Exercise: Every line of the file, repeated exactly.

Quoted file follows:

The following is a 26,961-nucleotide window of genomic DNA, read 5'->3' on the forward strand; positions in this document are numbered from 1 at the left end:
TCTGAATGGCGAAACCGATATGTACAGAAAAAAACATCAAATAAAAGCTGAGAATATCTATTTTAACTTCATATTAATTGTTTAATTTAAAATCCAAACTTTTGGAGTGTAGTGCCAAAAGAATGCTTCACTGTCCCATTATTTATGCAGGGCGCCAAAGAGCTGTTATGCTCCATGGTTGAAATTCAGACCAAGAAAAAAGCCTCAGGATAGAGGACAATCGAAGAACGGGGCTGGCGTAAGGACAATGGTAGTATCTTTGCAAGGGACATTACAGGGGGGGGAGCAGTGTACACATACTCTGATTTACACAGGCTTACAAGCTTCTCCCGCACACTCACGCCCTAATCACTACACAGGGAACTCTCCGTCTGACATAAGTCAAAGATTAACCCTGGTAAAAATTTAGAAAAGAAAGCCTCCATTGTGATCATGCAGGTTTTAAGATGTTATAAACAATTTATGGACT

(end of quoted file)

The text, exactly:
The following is a 26,961-nucleotide window of genomic DNA, read 5'->3' on the forward strand; positions in this document are numbered from 1 at the left end:
TCTGAATGGCGAAACCGATATGTACAGAAAAAAACATCAAATAAAAGCTGAGAATATCTATTTTAACTTCATATTAATTGTTTAATTTAAAATCCAAACTTTTGGAGTGTAGTGCCAAAAGAATGCTTCACTGTCCCATTATTTATGCAGGGCGCCAAAGAGCTGTTATGCTCCATGGTTGAAATTCAGACCAAGAAAAAAGCCTCAGGATAGAGGACAATCGAAGAACGGGGCTGGCGTAAGGACAATGGTAGTATCTTTGCAAGGGACATTACAGGGGGGGGAGCAGTGTACACATACTCTGATTTACACAGGCTTACAAGCTTCTCCCGCACACTCACGCCCTAATCACTACACAGGGAACTCTCCGTCTGACATAAGTCAAAGATTAACCCTGGTAAAAATTTAGAAAAGAAAGCCTCCATTGTGATCATGCAGGTTTTAAGATGTTATAAACAATTTATGGACT